Like many I was raised on the Tim Burton and Joel Schumacheur Batman films of the 80s and 90s and they still hold a special place in my heart (even Batman & Robin – where was Schwarzenegger’s Oscar?) Eventually I grew to discover and adore the camp of the Adam West television series and feature film. However, one must admire the Christopher Nolan Batman films which have completely disregarded the camp reputation of the series and transformed the filmic Batman into a dark, realistic, politically relevant and grandiose statement. Fortunately, The Dark Knight Rises maintains the high standard of Nolan’s previous two caped crusader features and provides us with a truly epic, perfect conclusion to a magnificent series.
The Dark Knight Rises picks up eight years after the events of The Dark Knight, in which time Bruce Wayne (Christian Bale) has been a recluse, hanging up his cape. However, after vengeful terrorist, Bane (Tom Hardy) hijacks a nuclear reactor with a plan to flip Gotham’s balance of power, Wayne must once again step up and protect the city. He is aided by feisty cat burglar, Selina Kyle (Anne Hathaway) and hothead cop, Blake (Joseph Gordon-Levitt) as well as regular allies Lucius Fox (Morgan Freeman), Commissioner Gordon (Gary Oldman) and faithful butler, Alfred (Michael Caine).
The Dark Knight Rises allows for Christian Bale’s finest portrayal of the character yet. Bale channels Wayne’s emotional and physical challenge with ease with the character being without mask for the most part of the film, blatantly reminding us that the Batman is after all human. Tom Hardy brings the character of Bane to life, a terrifying foe that proves a savage opponent to Wayne. As Batman villains go, Bane is not particularly exciting (a strong man with a growling voice) but Nolan brings a sense of depth and gravitas to the part, excellently channeled by Hardy. Anne Hathaway’s Selina Kyle may feel more light-hearted in comparison to Bane, but the actress brings a sense of much-needed fun to the proceedings with some clever one-liners and glamour. However, it is Joseph Gordon Levitt who completely compels with this staggering, pitch-perfect performance as idealistic young cop, Blake. The young actor is truly outstanding.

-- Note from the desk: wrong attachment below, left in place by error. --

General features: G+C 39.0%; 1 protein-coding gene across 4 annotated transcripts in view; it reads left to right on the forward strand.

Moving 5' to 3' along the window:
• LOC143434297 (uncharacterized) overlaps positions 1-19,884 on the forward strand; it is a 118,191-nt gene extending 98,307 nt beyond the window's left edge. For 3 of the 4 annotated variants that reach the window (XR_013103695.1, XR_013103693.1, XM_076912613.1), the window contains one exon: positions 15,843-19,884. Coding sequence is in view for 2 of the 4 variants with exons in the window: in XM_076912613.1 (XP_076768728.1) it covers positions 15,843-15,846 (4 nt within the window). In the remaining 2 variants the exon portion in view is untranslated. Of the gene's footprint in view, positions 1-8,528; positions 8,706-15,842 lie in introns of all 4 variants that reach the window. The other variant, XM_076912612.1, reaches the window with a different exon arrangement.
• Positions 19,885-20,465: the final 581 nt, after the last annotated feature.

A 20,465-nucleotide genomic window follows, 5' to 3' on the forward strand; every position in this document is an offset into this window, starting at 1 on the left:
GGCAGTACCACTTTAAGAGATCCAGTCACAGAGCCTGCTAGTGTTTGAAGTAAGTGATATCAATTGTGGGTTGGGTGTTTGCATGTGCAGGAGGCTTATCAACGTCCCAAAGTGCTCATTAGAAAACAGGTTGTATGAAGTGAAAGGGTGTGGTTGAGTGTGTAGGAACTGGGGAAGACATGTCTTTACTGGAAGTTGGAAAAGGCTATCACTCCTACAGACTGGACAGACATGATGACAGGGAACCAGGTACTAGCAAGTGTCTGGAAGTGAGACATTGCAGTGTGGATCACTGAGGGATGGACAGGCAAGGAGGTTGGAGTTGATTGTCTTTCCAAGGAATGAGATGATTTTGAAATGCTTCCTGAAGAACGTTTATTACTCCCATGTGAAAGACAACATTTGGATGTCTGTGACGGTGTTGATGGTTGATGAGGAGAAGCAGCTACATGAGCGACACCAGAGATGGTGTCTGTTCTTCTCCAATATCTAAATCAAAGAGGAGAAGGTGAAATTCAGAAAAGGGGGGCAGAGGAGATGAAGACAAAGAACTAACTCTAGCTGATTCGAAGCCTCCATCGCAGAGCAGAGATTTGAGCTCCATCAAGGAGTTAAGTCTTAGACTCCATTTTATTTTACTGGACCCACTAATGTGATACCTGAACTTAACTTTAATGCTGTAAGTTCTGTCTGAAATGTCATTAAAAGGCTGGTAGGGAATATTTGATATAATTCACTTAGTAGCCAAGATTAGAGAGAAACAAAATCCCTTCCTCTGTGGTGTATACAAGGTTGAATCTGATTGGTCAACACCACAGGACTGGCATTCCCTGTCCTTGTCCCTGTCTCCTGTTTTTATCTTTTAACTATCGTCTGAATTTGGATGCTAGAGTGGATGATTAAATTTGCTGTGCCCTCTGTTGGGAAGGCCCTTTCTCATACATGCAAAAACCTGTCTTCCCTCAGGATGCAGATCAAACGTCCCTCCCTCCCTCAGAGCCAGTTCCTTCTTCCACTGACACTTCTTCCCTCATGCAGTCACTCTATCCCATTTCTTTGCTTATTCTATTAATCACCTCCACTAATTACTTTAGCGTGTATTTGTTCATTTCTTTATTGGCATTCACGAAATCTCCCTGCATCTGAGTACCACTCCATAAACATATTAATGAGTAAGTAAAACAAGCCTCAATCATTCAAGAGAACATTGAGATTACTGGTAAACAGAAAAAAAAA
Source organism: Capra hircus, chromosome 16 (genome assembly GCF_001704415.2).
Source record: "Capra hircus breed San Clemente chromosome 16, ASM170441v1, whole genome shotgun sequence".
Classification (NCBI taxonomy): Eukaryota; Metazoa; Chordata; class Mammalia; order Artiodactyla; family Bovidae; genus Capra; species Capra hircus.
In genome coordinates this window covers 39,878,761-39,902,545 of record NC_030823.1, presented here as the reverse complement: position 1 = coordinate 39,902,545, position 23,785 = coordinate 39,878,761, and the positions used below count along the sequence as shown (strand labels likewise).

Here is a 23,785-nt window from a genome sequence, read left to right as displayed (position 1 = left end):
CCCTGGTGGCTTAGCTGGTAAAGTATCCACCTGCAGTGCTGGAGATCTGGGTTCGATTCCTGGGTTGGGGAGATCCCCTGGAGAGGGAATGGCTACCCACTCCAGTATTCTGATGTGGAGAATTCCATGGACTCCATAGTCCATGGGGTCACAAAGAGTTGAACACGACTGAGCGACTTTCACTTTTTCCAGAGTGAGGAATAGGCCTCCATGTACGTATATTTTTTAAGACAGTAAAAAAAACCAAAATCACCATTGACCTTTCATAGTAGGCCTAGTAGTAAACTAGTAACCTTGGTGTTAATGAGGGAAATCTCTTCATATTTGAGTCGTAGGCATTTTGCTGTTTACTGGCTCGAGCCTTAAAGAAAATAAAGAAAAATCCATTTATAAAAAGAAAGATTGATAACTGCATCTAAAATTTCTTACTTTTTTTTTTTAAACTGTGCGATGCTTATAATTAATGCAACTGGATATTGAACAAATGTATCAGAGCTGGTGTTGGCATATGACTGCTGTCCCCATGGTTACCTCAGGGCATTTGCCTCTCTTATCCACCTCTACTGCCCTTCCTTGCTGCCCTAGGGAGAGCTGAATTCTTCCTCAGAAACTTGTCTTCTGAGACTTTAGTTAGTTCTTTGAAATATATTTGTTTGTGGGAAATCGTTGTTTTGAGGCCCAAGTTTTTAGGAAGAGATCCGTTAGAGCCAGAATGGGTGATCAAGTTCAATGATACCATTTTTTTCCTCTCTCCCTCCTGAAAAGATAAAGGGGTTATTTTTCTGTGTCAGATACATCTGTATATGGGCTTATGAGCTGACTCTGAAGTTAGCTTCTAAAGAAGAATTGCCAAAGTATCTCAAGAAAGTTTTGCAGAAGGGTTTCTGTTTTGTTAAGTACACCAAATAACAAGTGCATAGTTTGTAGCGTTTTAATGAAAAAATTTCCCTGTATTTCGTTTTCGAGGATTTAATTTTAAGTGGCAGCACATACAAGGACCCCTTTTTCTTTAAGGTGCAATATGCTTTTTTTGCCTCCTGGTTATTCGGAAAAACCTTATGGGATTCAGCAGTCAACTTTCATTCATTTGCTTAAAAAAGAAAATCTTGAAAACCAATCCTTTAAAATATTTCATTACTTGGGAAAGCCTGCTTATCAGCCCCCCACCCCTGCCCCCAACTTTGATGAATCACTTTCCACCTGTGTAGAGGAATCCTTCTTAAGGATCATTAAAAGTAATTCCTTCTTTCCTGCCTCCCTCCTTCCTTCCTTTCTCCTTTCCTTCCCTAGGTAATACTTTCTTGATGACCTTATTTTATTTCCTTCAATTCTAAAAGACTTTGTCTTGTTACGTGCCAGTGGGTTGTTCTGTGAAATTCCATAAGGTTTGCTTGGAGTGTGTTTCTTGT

Batman regulars Gary Oldman and Morgan Freeman’s roles feel expanded from previous entries with the two character actors proving utterly captivating to watch. Fox and Gordon lead a resistance movement in a Bane-held Gotham alongside the excellent Marion Cotillard, giving the pair a chance to play a larger part in the narrative. Michael Caine’s Alfred may feel somewhat underused compared to previous entries, however this is Caine’s most emotionally raw performance in the role. The actor brings a staggering subtlety and power the character, especially in the features’ heart-wrenching conclusion.
Without resorting to spoilers, all that can really be said is that The Dark Knight Rises conclusion is a magnificent ending to a phenomenal series of films. Potential for a renewal is there but with a finale as well crafted as this, it may be a perfect time to say goodbye to Nolan’s Batman world. Although wouldn’t it be nice to take a trip back to Tim Burton territory?
The Dark Knight Rises lives up to the hype, proving to be a staggering conclusion to Nolan’s Batman series. The intricacy of the script alongside its sheer emotional power and staggering performances help The Dark Knight Rises stand out as one of the finest superhero features ever made.